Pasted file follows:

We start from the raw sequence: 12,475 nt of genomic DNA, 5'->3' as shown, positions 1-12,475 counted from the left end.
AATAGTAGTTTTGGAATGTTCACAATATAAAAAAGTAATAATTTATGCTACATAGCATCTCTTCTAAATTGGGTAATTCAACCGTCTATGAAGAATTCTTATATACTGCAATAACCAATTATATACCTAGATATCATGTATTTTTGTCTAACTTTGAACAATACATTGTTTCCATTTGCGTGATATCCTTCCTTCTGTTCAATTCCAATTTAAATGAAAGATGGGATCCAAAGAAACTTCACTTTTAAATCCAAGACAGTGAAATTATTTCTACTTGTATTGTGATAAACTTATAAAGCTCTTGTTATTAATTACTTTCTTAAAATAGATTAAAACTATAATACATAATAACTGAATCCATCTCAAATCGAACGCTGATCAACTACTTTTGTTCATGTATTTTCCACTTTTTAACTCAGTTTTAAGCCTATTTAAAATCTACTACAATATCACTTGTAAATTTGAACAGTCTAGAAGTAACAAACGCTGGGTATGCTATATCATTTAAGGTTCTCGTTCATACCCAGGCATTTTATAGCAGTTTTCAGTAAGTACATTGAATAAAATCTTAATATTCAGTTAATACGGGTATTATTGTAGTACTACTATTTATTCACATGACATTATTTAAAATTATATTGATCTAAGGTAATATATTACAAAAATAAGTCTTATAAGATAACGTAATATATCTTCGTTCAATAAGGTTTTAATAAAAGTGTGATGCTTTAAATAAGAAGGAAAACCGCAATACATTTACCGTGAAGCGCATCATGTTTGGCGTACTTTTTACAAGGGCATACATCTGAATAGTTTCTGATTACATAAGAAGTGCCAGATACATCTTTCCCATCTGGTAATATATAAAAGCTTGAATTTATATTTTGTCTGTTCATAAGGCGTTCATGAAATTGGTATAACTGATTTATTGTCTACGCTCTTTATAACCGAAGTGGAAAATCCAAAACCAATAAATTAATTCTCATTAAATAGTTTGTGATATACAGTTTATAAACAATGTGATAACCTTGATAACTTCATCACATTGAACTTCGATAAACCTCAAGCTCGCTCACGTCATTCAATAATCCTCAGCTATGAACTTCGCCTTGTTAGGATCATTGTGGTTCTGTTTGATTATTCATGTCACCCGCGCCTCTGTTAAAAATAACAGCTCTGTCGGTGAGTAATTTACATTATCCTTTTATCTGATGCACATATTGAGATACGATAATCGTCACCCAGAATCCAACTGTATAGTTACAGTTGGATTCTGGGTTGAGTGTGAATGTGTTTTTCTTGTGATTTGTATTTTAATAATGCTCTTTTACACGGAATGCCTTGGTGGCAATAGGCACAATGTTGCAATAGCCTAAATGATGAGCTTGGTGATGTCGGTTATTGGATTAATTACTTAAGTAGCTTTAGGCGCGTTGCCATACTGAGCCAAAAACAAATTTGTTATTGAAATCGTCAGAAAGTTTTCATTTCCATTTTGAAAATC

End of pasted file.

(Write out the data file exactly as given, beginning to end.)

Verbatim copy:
We start from the raw sequence: 12,475 nt of genomic DNA, 5'->3' as shown, positions 1-12,475 counted from the left end.
AATAGTAGTTTTGGAATGTTCACAATATAAAAAAGTAATAATTTATGCTACATAGCATCTCTTCTAAATTGGGTAATTCAACCGTCTATGAAGAATTCTTATATACTGCAATAACCAATTATATACCTAGATATCATGTATTTTTGTCTAACTTTGAACAATACATTGTTTCCATTTGCGTGATATCCTTCCTTCTGTTCAATTCCAATTTAAATGAAAGATGGGATCCAAAGAAACTTCACTTTTAAATCCAAGACAGTGAAATTATTTCTACTTGTATTGTGATAAACTTATAAAGCTCTTGTTATTAATTACTTTCTTAAAATAGATTAAAACTATAATACATAATAACTGAATCCATCTCAAATCGAACGCTGATCAACTACTTTTGTTCATGTATTTTCCACTTTTTAACTCAGTTTTAAGCCTATTTAAAATCTACTACAATATCACTTGTAAATTTGAACAGTCTAGAAGTAACAAACGCTGGGTATGCTATATCATTTAAGGTTCTCGTTCATACCCAGGCATTTTATAGCAGTTTTCAGTAAGTACATTGAATAAAATCTTAATATTCAGTTAATACGGGTATTATTGTAGTACTACTATTTATTCACATGACATTATTTAAAATTATATTGATCTAAGGTAATATATTACAAAAATAAGTCTTATAAGATAACGTAATATATCTTCGTTCAATAAGGTTTTAATAAAAGTGTGATGCTTTAAATAAGAAGGAAAACCGCAATACATTTACCGTGAAGCGCATCATGTTTGGCGTACTTTTTACAAGGGCATACATCTGAATAGTTTCTGATTACATAAGAAGTGCCAGATACATCTTTCCCATCTGGTAATATATAAAAGCTTGAATTTATATTTTGTCTGTTCATAAGGCGTTCATGAAATTGGTATAACTGATTTATTGTCTACGCTCTTTATAACCGAAGTGGAAAATCCAAAACCAATAAATTAATTCTCATTAAATAGTTTGTGATATACAGTTTATAAACAATGTGATAACCTTGATAACTTCATCACATTGAACTTCGATAAACCTCAAGCTCGCTCACGTCATTCAATAATCCTCAGCTATGAACTTCGCCTTGTTAGGATCATTGTGGTTCTGTTTGATTATTCATGTCACCCGCGCCTCTGTTAAAAATAACAGCTCTGTCGGTGAGTAATTTACATTATCCTTTTATCTGATGCACATATTGAGATACGATAATCGTCACCCAGAATCCAACTGTATAGTTACAGTTGGATTCTGGGTTGAGTGTGAATGTGTTTTTCTTGTGATTTGTATTTTAATAATGCTCTTTTACACGGAATGCCTTGGTGGCAATAGGCACAATGTTGCAATAGCCTAAATGATGAGCTTGGTGATGTCGGTTATTGGATTAATTACTTAAGTAGCTTTAGGCGCGTTGCCATACTGAGCCAAAAACAAATTTGTTATTGAAATCGTCAGAAAGTTTTCATTTCCATTTTGAAAATC